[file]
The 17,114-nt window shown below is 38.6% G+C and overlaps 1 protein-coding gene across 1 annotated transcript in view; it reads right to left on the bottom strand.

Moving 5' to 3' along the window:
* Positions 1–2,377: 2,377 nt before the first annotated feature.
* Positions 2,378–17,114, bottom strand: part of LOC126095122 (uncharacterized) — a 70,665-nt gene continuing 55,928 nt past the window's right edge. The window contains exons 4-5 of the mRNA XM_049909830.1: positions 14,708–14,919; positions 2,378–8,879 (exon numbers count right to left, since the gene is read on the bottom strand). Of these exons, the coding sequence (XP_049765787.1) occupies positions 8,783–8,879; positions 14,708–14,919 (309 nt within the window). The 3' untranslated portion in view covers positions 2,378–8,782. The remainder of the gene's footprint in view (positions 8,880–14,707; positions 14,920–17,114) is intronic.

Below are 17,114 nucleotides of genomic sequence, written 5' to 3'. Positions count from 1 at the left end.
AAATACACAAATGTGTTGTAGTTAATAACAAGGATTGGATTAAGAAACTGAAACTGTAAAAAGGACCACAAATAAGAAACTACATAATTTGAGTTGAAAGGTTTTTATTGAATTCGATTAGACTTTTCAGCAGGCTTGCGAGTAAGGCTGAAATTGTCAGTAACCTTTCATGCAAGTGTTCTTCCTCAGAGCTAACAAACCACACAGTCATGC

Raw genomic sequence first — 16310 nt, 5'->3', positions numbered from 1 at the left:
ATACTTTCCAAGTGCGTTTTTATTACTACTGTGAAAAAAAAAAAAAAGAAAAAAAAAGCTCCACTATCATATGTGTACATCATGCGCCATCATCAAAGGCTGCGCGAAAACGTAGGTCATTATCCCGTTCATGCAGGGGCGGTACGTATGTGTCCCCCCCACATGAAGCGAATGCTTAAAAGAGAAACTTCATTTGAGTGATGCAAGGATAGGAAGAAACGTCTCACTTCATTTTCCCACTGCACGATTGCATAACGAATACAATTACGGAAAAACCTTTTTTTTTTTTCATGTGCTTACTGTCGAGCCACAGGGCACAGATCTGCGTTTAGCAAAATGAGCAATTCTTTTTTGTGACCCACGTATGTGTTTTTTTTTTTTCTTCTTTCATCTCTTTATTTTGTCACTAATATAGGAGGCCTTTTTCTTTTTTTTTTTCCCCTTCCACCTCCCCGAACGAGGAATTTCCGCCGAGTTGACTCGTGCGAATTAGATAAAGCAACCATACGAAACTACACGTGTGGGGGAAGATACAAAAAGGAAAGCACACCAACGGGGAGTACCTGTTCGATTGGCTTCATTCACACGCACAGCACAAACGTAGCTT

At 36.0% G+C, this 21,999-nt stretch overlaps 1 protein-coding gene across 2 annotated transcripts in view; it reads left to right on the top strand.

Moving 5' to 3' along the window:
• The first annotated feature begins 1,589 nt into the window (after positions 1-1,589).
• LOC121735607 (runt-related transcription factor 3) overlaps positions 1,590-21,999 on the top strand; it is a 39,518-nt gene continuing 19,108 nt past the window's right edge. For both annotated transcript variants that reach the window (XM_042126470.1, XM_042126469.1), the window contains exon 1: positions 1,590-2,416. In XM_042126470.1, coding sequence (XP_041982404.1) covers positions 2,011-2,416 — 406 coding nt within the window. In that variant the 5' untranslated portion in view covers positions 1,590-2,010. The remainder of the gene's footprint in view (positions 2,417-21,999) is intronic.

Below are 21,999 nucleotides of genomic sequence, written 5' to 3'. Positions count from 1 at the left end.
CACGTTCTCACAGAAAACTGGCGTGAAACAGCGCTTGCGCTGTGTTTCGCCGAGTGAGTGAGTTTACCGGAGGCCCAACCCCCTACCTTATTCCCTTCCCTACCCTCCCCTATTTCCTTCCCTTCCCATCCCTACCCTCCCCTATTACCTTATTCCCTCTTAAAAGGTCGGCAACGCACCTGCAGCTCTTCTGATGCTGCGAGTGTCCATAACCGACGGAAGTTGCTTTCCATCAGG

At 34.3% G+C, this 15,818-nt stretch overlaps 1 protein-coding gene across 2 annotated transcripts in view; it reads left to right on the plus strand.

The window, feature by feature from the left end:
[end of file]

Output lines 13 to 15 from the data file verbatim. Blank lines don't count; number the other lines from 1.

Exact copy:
Below are 21,999 nucleotides of genomic sequence, written 5' to 3'. Positions count from 1 at the left end.
CACGTTCTCACAGAAAACTGGCGTGAAACAGCGCTTGCGCTGTGTTTCGCCGAGTGAGTGAGTTTACCGGAGGCCCAACCCCCTACCTTATTCCCTTCCCTACCCTCCCCTATTTCCTTCCCTTCCCATCCCTACCCTCCCCTATTACCTTATTCCCTCTTAAAAGGTCGGCAACGCACCTGCAGCTCTTCTGATGCTGCGAGTGTCCATAACCGACGGAAGTTGCTTTCCATCAGG

At 34.3% G+C, this 15,818-nt stretch overlaps 1 protein-coding gene across 2 annotated transcripts in view; it reads left to right on the plus strand.